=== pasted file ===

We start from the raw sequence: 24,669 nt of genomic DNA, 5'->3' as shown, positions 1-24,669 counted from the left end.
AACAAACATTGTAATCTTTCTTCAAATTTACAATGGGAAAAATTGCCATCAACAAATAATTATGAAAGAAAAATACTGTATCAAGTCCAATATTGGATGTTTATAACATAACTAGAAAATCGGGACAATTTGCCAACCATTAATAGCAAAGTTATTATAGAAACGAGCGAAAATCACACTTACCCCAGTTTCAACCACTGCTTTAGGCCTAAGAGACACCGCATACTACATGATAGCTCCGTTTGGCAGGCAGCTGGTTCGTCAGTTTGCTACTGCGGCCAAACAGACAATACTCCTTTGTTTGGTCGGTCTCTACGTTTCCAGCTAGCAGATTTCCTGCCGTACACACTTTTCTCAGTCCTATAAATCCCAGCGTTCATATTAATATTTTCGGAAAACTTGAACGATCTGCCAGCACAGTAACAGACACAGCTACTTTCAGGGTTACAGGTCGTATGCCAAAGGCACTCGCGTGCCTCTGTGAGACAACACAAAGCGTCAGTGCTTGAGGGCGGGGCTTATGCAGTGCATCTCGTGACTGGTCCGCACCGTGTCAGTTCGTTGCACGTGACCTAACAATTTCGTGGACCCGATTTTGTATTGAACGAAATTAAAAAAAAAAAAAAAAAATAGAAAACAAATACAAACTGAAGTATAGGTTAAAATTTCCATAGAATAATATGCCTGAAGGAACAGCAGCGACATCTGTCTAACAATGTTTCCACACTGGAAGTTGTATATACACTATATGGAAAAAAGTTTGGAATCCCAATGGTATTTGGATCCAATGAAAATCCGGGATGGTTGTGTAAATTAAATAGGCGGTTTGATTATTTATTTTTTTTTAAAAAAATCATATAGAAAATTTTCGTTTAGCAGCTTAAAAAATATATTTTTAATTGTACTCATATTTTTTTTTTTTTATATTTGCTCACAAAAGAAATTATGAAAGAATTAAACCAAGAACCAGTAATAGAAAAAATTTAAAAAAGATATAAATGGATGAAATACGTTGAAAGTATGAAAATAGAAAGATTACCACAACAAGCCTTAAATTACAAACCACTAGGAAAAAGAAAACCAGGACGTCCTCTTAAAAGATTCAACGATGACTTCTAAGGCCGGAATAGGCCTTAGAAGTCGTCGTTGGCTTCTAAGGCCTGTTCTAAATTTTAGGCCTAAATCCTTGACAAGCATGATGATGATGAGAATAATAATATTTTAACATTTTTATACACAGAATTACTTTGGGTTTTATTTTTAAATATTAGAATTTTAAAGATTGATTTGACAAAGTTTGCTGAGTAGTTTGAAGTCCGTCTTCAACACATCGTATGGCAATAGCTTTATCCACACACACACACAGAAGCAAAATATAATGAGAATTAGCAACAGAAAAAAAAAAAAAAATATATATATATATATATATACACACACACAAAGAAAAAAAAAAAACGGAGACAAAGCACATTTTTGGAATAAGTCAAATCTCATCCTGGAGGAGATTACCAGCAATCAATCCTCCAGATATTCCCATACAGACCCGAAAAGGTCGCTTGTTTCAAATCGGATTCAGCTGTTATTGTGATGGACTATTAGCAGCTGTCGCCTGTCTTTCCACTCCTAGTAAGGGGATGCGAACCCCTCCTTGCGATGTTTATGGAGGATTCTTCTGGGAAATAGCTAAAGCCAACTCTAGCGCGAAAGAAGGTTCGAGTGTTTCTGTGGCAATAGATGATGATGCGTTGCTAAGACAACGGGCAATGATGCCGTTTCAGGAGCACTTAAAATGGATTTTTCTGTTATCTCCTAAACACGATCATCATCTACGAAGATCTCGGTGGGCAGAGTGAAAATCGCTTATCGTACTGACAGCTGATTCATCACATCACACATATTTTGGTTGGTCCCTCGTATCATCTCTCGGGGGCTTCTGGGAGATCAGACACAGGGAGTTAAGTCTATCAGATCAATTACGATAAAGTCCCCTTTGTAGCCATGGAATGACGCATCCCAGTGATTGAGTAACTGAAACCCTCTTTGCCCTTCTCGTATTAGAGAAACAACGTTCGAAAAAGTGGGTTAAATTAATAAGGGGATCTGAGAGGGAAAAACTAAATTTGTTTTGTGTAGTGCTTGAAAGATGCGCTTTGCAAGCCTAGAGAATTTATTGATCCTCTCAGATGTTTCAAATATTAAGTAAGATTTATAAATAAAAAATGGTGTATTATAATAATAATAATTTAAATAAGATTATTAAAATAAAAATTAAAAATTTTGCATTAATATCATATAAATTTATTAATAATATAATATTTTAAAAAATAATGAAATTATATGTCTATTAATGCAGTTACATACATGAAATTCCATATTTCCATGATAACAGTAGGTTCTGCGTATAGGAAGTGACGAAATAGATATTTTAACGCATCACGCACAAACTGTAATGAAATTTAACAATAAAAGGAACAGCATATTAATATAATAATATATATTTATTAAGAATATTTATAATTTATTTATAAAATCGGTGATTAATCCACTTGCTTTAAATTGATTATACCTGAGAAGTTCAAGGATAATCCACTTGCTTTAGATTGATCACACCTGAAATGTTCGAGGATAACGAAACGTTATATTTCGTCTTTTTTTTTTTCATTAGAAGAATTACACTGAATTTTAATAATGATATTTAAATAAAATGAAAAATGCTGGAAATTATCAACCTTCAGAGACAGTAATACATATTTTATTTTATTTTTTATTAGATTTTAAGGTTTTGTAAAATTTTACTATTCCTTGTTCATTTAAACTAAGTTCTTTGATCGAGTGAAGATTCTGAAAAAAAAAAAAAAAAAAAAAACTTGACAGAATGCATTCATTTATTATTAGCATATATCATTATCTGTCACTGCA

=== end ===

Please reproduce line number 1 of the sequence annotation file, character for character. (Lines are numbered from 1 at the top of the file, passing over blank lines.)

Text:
We start from the raw sequence: 24,669 nt of genomic DNA, 5'->3' as shown, positions 1-24,669 counted from the left end.